Marine Le Pen victory would put France on collision course with EU says Nigel Farage

The GB News presenter discussed what a win for the French presidential candidate Marine Le Pen could mean for the future of the European Union

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Nigel Farage has weighed in on Marine Le Pen's electoral campaign as she battles in the polls against her closest rival French President Emmanuel Macron.

Six days ahead of the final vote in the euro zone's second biggest economy, Le Pen has never been closer to the Elysee, but her spectacular rise in opinion polls appeared to stagnate after the first round as Macron stepped up his campaign.

Principal polls still show Macron as the likely winner, albeit with a slim margin.

Marine Le Pen and her companion Louis Aliot
Marine Le Pen and her companion Louis Aliot

Laura, a GB News viewer, wrote in to the Farage programme, asking "If Marine Le Pen was to win in France would she take them out of the EU?"

Nigel answered: "‘She [Marine Le Pen] would put France onto a huge collision course with the EU."

"She's already said she won't accept the supremacy of EU law over French law. She wants back control of France's borders."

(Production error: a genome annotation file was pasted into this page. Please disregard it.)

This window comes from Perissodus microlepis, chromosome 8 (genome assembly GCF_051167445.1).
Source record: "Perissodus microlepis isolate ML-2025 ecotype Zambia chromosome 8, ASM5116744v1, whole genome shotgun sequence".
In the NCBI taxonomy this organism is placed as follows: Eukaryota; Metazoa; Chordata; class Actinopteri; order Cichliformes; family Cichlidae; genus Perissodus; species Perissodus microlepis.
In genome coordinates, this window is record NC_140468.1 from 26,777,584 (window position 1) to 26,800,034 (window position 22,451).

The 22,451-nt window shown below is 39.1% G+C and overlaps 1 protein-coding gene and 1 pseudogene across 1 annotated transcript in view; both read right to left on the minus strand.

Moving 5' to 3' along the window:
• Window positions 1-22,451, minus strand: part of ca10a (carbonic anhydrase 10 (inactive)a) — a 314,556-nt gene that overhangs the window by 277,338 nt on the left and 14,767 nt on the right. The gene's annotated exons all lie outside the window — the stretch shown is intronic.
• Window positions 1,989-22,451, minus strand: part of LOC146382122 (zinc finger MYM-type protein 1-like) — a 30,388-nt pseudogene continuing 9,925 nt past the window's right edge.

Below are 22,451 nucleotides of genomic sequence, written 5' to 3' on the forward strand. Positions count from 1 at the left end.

Nigel Farage said Le Pen "wants back control of France's borders."
Nigel Farage said Le Pen "wants back control of France's borders."

The former Brexit Party Leader said: "She is not advocating Frexit but it would be an absolute seismic shock to the whole EU system and, when you think about it, you have got Poland and Hungary already fighting big battles with Brussels."

"All I can say is thank goodness we are not still there," he added.

An Ipsos poll for France Info radio and newspaper Le Parisien published on Monday showed Macron hitting 56%, up 0.5% from the day before and 3% from the first round. An Ifop poll showed a similar trend, though with his rating unchanged from the previous day at 53.5%.

Both candidates face the challenge of reaching out to left-leaning voters after the elimination of their candidates, while holding on to their political trademarks, a task particularly difficult for Le Pen when it comes to Islam and immigration.

Le Pen has in recent years moved to soften her image, shifting her focus from identity issues towards purchasing power, the number one priority for French voters.

"People who are present on our territory, who respect our laws, who respect our values, who have sometimes worked in France, have nothing to fear from the policy I want to pursue," Le Pen told France Bleue radio.